Upper Common is an 11-hectare site on the edge of BBOWT’s Chimney Meadows Nature Reserve. The willow-lined riverbanks and flower-filled hay meadows at Chimney are a refuge for some of England’s most threatened species, including the water vole. Awash with glorious displays of wildflowers in the summer, the meadows attract butterflies, dragonflies and damselflies that flit through the nodding heads of brightly coloured wildflowers. Tragically, meadows like this are now a rare site with only 3% of traditional hay meadows remaining in England and Wales.

Neil Clennell, Head of Conservation and Education (Oxfordshire) for BBOWT, says: “With the right management we could transform Upper Common into a colourful meadow, teaming with life once again. Using green hay cut from the nature reserve we can spread wildflower seed onto prepared ground where species like knapweed, fairy flax and delicate quaking grass can flourish.

“With greater control over the water levels it will be possible to keep areas of the reserve wetter for longer, creating new wetland habitats for threatened wading birds such as curlew and snipe. There are already signs of water voles and otters on Upper Common and with a bit of work we could provide safer habitat, helping these much-loved creatures to survive. Opportunities to buy land like this are exceedingly rare. If someone else purchases this land, the vital restoration work needed on the meadow and waterways is unlikely to happen.”

It’s not just wildlife that will benefit if BBOWT is successful. The public will be able to enjoy a stroll through the new meadow on a circular walk taking in the delights of the nature reserve and the Thames path.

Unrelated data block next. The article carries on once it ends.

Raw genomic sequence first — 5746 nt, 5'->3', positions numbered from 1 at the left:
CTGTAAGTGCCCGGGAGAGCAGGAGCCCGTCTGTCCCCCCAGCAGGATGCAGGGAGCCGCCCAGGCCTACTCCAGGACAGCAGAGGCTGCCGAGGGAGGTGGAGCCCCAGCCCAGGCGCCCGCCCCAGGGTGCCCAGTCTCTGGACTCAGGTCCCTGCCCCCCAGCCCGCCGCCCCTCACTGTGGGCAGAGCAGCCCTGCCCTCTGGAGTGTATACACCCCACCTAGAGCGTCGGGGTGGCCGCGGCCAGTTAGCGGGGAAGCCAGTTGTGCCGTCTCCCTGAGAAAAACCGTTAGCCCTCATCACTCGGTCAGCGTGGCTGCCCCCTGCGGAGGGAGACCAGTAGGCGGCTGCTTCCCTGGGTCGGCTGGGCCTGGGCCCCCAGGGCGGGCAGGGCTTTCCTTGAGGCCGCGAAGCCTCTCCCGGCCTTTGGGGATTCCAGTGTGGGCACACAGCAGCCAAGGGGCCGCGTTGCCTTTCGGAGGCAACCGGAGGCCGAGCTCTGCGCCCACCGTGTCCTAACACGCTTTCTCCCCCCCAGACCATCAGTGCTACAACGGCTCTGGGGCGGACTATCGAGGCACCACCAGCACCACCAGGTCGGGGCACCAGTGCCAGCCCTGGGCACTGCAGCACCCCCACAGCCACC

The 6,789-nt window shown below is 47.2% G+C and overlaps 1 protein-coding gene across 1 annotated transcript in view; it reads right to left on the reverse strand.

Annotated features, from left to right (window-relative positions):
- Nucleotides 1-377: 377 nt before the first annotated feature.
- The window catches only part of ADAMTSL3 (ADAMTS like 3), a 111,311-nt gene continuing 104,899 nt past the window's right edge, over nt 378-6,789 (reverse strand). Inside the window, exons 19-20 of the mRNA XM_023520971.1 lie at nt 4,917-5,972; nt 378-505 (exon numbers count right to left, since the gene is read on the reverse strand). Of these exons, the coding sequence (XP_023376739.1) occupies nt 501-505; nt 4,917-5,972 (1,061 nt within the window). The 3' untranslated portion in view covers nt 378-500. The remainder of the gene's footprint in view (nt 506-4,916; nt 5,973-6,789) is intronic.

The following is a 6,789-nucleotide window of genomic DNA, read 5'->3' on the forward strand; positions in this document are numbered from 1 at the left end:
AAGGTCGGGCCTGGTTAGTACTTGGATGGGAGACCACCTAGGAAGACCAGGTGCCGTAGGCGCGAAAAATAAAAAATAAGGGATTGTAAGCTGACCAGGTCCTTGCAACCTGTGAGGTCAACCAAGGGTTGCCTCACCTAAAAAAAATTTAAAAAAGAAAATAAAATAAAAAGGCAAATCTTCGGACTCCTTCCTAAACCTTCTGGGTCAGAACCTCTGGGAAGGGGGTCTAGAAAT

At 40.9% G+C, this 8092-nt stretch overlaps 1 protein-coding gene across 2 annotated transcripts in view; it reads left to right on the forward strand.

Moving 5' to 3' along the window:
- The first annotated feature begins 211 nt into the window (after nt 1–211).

If you would like to help us secure this vital site for wildlife, you can donate to BBOWT’s Chimney Meadows appeal at www.justgiving.com/chimneymeadows. Alternatively, please call BBOWT’s Supporters’ Office on 01865 788300.

July 2012. The Berks, Bucks & Oxon Wildlife Trust (BBOWT) has reached its target to buy Upper Common, one of the most precious pieces of grassland in west Oxfordshire, which will now be restored as a beautiful wildflower meadow: here.

June 2013. The Berks, Bucks & Oxon Wildlife Trust has launched an appeal to buy Meadow Farm, a precious remnant of an ancient landscape, brimming with colourful wild flowers and unusual wildlife: here.

Dutch meadow birds: here.

English dinosaur tracks protected

This video from Utah in the USA says about itself:

Travel Adventure: Kane County Dinosaur Tracks

180 million years ago you could see the dinosaurs who left behind the tracks we are seeing today.

From the BBC:

Dinosaur tracks to be protected

The tracks are at risk from exposure to the elements and damage from erosion

Dinosaur footprints discovered in Oxfordshire mudflats are to be protected as part of a geological conservation site.

Up to 40 sets of tracks, at Ardley Trackways near Bicester, include those belonging to large dinosaurs related to Brachiosaurus and Tyrannosaurus.

The tracks, found in 1997, are located alongside where the M40 now runs.

Natural England confirmed that the area has been made a site of special scientific interest (SSSI).

The board will decide whether to confirm the designation in four months, after a public consultation.

Researchers have been able to work out how fast the dinosaurs were travelling by studying the distance between individual footprints.

It is thought that some of the species reached speeds of up to 20mph (32kph).

Natural England is working with the owners and operators of the site to ensure that the fossilised tracks are preserved.

See also here.

China: Dinosaur “Death Pits” Created by Giant’s Footprints? Here. Tiny dinos perished in footprint death pits: here.